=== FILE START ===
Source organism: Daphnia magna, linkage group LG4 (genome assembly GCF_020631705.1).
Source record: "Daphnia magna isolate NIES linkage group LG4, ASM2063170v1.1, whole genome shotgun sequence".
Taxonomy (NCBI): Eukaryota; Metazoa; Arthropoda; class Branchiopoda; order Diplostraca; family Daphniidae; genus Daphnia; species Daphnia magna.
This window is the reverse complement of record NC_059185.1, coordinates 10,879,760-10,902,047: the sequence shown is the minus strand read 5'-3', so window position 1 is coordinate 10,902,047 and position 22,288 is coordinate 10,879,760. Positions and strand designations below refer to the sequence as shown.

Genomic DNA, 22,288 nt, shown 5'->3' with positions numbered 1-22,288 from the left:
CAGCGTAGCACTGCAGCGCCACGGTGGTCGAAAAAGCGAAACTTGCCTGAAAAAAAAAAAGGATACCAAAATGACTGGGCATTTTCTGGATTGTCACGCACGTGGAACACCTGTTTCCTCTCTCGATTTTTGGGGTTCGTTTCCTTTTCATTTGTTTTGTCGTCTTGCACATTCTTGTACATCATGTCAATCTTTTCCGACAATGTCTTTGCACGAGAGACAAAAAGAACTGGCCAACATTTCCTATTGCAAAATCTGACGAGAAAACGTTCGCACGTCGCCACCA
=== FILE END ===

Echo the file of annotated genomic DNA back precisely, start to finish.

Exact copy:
Source organism: Daphnia magna, linkage group LG4 (genome assembly GCF_020631705.1).
Source record: "Daphnia magna isolate NIES linkage group LG4, ASM2063170v1.1, whole genome shotgun sequence".
Taxonomy (NCBI): Eukaryota; Metazoa; Arthropoda; class Branchiopoda; order Diplostraca; family Daphniidae; genus Daphnia; species Daphnia magna.
This window is the reverse complement of record NC_059185.1, coordinates 10,879,760-10,902,047: the sequence shown is the minus strand read 5'-3', so window position 1 is coordinate 10,902,047 and position 22,288 is coordinate 10,879,760. Positions and strand designations below refer to the sequence as shown.

Genomic DNA, 22,288 nt, shown 5'->3' with positions numbered 1-22,288 from the left:
CAGCGTAGCACTGCAGCGCCACGGTGGTCGAAAAAGCGAAACTTGCCTGAAAAAAAAAAAGGATACCAAAATGACTGGGCATTTTCTGGATTGTCACGCACGTGGAACACCTGTTTCCTCTCTCGATTTTTGGGGTTCGTTTCCTTTTCATTTGTTTTGTCGTCTTGCACATTCTTGTACATCATGTCAATCTTTTCCGACAATGTCTTTGCACGAGAGACAAAAAGAACTGGCCAACATTTCCTATTGCAAAATCTGACGAGAAAACGTTCGCACGTCGCCACCA